“This book is an impressive document of the cooperation of two unique authors, each outstanding in his field. It is the manifestation of an improbable constellation of a great writer and filmmaker and an important social philosopher. They combine the production sources of two rare minds who mutually complement one another. Readers will enjoy the illuminating insights and surprising discoveries from revealing assemblages of ideas, arguments and imaginations.” —Jürgen Habermas
If Marx’s opus Capital provided the foundational account of the forces of production in all of their objective, machine formats, what happens when the concepts of political economy are applied not to dead labor, but to its living counterpart, the human subject? The result is Alexander Kluge and Oskar Negt’s History and Obstinacy, a groundbreaking archaeology of the labor power that has been cultivated in the human body over the last two thousand years. Supplementing classical political economy with the insights of fields ranging from psychoanalysis and phenomenology to evolutionary anthropology and systems theory, History and Obstinacy reaches down into the deepest strata of unconscious thought, genetic memory, and cellular life to examine the complex ecology of expropriation and resistance.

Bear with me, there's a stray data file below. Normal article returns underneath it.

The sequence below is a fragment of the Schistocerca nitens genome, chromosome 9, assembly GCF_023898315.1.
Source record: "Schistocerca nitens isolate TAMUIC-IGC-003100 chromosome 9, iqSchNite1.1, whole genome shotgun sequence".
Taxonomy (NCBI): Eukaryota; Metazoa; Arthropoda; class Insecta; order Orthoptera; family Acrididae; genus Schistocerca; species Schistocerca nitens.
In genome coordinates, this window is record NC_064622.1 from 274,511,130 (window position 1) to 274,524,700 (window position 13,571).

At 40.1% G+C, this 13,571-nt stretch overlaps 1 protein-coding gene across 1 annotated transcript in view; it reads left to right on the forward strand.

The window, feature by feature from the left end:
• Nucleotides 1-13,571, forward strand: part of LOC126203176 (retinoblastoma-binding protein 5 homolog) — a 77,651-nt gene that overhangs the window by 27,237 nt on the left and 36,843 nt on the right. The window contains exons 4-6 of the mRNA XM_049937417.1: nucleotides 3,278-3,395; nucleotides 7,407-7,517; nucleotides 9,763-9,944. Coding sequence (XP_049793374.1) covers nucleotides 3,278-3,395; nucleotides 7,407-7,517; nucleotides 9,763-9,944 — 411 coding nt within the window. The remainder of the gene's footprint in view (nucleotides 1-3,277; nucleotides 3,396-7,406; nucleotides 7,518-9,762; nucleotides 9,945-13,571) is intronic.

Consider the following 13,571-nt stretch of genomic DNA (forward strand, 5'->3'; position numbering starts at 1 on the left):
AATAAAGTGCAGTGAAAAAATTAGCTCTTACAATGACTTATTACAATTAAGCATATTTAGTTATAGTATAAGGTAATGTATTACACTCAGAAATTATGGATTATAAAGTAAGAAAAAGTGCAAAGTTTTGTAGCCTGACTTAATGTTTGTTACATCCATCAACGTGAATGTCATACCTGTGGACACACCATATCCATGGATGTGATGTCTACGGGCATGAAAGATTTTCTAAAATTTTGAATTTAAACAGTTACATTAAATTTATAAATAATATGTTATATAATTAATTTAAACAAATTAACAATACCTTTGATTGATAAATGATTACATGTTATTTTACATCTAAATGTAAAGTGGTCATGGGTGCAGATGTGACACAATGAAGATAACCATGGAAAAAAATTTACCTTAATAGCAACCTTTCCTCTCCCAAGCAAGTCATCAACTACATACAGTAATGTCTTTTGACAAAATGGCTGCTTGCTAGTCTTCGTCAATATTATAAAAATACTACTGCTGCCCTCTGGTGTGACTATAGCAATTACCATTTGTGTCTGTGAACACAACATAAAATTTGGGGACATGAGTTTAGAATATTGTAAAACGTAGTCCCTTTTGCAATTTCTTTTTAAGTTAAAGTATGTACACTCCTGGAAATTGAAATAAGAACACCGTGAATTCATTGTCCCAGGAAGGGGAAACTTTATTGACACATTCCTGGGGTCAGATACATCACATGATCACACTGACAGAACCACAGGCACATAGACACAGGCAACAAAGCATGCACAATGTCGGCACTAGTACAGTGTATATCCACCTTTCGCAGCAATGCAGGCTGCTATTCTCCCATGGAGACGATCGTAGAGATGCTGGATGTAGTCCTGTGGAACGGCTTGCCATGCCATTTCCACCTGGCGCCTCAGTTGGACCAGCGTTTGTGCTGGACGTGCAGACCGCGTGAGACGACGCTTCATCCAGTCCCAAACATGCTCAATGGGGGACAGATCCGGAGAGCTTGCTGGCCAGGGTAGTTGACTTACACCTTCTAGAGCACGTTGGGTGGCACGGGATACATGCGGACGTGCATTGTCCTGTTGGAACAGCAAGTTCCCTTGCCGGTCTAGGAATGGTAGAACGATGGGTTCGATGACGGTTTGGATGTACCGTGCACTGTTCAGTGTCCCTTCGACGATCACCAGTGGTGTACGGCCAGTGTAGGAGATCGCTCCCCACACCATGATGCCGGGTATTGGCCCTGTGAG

First published in German 1981, and never before translated into English, this epochal collaboration between Kluge and Negt has now been edited, expanded, and updated by the authors in response to global developments of the last decade to create an entirely new analysis of "the capitalism within us."
- Historical organization of labor capacities
- The internalization of labor characteristics
- Maietics: the midwife’s art
- What does the political economy of labor power mean?
- The balance economy of labor capacities
- Antagonistic reality of labor
- The labor of intelligence
- Love politics: the obstinacy of intimacy
- The anthropology of capital
“By presenting theory as montage with photos, highlighted text, excursuses, diagrams, and box quotes, History and Obstinacy takes up the legacies of the historical avant-garde, but it does so in an anti-vanguardist mode. As it explores materialist anthropology, the archeology of labor power, histories and stories of defiance and tenacious resistance, it turns its political attention toward the extended past that grounds our evolving present.”